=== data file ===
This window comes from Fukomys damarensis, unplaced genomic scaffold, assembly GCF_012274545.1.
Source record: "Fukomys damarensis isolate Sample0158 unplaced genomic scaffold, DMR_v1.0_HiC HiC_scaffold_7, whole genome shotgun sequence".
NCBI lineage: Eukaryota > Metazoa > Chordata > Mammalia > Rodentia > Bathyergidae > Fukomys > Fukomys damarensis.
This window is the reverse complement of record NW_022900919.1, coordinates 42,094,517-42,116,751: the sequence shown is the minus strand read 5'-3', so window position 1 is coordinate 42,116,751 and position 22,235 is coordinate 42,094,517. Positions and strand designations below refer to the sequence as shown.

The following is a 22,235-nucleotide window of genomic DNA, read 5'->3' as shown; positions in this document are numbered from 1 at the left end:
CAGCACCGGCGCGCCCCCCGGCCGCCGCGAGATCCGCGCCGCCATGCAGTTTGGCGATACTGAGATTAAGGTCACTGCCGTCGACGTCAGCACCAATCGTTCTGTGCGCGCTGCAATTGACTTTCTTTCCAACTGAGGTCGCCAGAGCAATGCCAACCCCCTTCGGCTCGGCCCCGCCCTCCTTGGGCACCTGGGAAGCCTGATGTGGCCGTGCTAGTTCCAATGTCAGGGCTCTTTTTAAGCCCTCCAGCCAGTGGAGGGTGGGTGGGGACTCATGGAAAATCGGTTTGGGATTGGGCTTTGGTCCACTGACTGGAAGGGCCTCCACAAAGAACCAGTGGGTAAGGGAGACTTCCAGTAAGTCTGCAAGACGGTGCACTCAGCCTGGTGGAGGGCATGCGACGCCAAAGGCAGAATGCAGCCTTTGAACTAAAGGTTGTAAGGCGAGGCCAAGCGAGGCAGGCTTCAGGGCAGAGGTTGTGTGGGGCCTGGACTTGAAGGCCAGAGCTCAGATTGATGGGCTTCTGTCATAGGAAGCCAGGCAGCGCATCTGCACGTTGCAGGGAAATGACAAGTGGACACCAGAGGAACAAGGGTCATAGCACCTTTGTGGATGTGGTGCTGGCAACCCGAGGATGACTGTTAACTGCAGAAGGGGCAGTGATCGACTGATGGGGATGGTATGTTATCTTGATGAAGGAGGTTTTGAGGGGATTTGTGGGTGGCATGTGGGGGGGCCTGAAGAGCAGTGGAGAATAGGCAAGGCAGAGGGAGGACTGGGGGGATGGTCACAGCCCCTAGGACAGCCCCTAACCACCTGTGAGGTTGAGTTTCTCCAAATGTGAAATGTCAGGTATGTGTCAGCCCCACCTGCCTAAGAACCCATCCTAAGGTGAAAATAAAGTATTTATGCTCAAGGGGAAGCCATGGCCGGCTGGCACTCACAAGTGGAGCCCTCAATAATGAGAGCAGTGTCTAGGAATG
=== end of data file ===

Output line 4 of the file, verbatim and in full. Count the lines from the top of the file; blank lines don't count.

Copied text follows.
This window is the reverse complement of record NW_022900919.1, coordinates 42,094,517-42,116,751: the sequence shown is the minus strand read 5'-3', so window position 1 is coordinate 42,116,751 and position 22,235 is coordinate 42,094,517. Positions and strand designations below refer to the sequence as shown.